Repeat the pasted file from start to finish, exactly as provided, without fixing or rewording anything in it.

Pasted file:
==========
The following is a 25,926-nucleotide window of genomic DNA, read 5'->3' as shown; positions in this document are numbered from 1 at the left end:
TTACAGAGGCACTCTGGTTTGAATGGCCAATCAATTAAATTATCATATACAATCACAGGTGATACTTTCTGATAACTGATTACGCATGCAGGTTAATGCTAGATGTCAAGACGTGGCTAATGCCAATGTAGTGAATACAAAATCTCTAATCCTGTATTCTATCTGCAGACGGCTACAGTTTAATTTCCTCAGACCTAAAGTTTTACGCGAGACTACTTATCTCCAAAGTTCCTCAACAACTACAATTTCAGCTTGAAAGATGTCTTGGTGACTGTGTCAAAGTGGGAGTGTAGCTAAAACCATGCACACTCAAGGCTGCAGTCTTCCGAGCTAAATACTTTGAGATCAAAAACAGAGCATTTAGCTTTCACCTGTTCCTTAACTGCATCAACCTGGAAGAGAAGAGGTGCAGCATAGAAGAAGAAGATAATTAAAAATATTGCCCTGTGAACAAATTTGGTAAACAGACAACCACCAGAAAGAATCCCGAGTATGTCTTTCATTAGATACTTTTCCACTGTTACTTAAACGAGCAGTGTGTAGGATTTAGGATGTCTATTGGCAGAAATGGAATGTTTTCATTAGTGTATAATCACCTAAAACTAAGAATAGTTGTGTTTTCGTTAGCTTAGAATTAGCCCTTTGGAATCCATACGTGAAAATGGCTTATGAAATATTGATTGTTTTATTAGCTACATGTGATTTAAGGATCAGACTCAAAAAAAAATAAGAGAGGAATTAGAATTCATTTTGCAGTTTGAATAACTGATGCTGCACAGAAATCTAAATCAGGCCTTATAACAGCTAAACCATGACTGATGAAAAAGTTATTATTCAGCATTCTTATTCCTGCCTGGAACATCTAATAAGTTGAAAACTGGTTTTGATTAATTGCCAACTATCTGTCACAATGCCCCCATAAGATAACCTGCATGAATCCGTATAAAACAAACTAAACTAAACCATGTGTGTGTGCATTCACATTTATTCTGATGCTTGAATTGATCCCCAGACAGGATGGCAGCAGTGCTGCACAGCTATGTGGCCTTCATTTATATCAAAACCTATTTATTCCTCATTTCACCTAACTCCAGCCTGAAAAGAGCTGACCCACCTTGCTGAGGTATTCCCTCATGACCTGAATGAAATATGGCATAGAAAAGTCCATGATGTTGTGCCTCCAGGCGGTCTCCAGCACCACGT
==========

The following is a 25,926-nucleotide window of genomic DNA, read 5'->3' as shown; positions in this document are numbered from 1 at the left end:
TTACAGAGGCACTCTGGTTTGAATGGCCAATCAATTAAATTATCATATACAATCACAGGTGATACTTTCTGATAACTGATTACGCATGCAGGTTAATGCTAGATGTCAAGACGTGGCTAATGCCAATGTAGTGAATACAAAATCTCTAATCCTGTATTCTATCTGCAGACGGCTACAGTTTAATTTCCTCAGACCTAAAGTTTTACGCGAGACTACTTATCTCCAAAGTTCCTCAACAACTACAATTTCAGCTTGAAAGATGTCTTGGTGACTGTGTCAAAGTGGGAGTGTAGCTAAAACCATGCACACTCAAGGCTGCAGTCTTCCGAGCTAAATACTTTGAGATCAAAAACAGAGCATTTAGCTTTCACCTGTTCCTTAACTGCATCAACCTGGAAGAGAAGAGGTGCAGCATAGAAGAAGAAGATAATTAAAAATATTGCCCTGTGAACAAATTTGGTAAACAGACAACCACCAGAAAGAATCCCGAGTATGTCTTTCATTAGATACTTTTCCACTGTTACTTAAACGAGCAGTGTGTAGGATTTAGGATGTCTATTGGCAGAAATGGAATGTTTTCATTAGTGTATAATCACCTAAAACTAAGAATAGTTGTGTTTTCGTTAGCTTAGAATTAGCCCTTTGGAATCCATACGTGAAAATGGCTTATGAAATATTGATTGTTTTATTAGCTACATGTGATTTAAGGATCAGACTCAAAAAAAAATAAGAGAGGAATTAGAATTCATTTTGCAGTTTGAATAACTGATGCTGCACAGAAATCTAAATCAGGCCTTATAACAGCTAAACCATGACTGATGAAAAAGTTATTATTCAGCATTCTTATTCCTGCCTGGAACATCTAATAAGTTGAAAACTGGTTTTGATTAATTGCCAACTATCTGTCACAATGCCCCCATAAGATAACCTGCATGAATCCGTATAAAACAAACTAAACTAAACCATGTGTGTGTGCATTCACATTTATTCTGATGCTTGAATTGATCCCCAGACAGGATGGCAGCAGTGCTGCACAGCTATGTGGCCTTCATTTATATCAAAACCTATTTATTCCTCATTTCACCTAACTCCAGCCTGAAAAGAGCTGACCCACCTTGCTGAGGTATTCCCTCATGACCTGAATGAAATATGGCATAGAAAAGTCCATGATGTTGTGCCTCCAGGCGGTCTCCAGCACCACGT